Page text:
Saturday, July 25, 2015
Day 7.206 At 5,000 feet you can rest
That is formidable - but not impassible.
It represents challenge in the form of power requirement. You have to be able to turn the pedals to maintain forward progress. You have to have adequate muscle plus an efficient and effective cardio-vascular system to support the relentless ratio of work to rest, a ratio that happens every time we move clockwise around the bottom bracket hub.
We can stomp and over-accentuate the down phase, or we can find a smooth and efficient way to employ all 360 degrees. If you are a fan of pro cycling you see this play out, and saw it live this very morning from the French Alps, as riders struggle with the combination of speed, power, balance, cadence and breathing. Some find it standing, some seated. But they have all trained and readied themselves through solid, disciplined and dedicated regimens, that ratio of resistance to cadence, as well as power to weight, that provides the greatest return on spinning/climbibg investment.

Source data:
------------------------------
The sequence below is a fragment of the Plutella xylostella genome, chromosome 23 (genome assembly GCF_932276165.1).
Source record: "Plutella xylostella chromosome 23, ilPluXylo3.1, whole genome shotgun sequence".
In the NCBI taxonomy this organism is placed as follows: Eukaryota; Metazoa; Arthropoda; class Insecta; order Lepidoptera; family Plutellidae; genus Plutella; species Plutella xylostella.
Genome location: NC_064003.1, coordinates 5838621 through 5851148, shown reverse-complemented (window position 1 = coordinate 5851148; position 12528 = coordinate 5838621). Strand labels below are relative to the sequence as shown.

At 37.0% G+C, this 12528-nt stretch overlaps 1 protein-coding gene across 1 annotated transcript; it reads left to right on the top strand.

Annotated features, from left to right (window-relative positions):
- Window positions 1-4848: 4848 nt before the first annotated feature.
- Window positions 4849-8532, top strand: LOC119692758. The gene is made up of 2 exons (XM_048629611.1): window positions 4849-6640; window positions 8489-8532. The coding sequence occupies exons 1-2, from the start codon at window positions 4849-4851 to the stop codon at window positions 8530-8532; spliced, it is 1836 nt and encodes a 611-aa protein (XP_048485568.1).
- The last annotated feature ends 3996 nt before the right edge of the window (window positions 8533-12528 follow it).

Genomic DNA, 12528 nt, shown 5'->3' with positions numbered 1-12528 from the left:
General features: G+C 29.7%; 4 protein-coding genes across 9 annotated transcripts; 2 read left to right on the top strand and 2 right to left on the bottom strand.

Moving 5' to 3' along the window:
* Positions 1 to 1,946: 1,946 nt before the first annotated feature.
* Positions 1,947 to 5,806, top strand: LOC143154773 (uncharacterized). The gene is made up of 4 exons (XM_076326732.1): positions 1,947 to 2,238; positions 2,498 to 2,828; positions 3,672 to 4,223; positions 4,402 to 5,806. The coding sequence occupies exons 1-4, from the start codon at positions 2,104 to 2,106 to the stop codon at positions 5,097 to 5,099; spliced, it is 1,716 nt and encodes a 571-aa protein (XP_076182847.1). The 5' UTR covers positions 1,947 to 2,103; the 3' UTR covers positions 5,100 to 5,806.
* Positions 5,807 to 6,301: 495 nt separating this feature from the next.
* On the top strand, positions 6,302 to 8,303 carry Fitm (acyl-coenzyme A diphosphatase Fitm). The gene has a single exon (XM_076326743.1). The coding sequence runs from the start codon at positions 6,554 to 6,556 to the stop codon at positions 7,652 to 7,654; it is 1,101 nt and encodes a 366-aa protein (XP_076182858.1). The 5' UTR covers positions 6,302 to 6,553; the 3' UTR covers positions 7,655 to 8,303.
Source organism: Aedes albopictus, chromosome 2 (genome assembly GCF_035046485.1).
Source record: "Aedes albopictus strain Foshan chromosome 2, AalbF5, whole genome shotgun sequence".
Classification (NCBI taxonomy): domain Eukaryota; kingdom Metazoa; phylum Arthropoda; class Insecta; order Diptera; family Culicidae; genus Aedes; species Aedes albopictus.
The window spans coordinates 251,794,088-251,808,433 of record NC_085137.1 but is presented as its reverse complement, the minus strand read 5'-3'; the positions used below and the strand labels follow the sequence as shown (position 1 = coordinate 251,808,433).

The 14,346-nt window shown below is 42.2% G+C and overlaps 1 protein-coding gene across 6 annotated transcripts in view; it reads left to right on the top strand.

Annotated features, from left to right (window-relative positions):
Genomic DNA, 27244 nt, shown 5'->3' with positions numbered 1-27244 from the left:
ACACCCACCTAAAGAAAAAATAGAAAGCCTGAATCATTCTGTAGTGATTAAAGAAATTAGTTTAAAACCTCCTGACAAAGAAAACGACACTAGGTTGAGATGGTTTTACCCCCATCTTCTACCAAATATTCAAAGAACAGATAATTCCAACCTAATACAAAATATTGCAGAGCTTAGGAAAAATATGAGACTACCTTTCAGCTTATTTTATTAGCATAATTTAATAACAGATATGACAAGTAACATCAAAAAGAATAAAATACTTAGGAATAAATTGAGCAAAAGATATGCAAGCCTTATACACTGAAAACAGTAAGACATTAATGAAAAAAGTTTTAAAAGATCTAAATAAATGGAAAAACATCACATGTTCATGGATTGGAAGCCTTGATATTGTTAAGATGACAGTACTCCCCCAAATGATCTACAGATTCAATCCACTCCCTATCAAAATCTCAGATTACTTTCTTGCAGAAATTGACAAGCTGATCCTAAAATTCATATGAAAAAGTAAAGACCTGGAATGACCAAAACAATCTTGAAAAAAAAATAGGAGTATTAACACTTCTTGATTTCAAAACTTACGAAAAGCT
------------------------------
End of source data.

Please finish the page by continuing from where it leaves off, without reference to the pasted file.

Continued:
Because that is why we race, is it not?
Not so much to determine who is fastest, because that is the outcome, but more to prove who's training was the most effective. DNA, doping and booster motors aside, the training is where champions are born. In the lab. In the gym. At the training center and out on the road.
I was again reminded, rather rudely, on Wednesday, after an entire week of tourism and business how demandingly difficult it is to reclaim what was once the physical fitness status-quo. It changes with age. It gets harder and harder to 'get it back'.
My legs were so fatigued after the two mid-week sessions upon our return that I almost needed assistance getting into bed.
This morning's 90 minutes felt more like 90 hours.
But I continue to glance upwards through all the sweat and tears, looking for a break in the clouds where I can see the mountain top.
It may be 5,000 feet or 15,000, I don't care.
The approach is the same. Do the work, enjoy the ride and take one rotation at a time. Most importantly...
...DO NOT STOP.
You can rest at 5,240.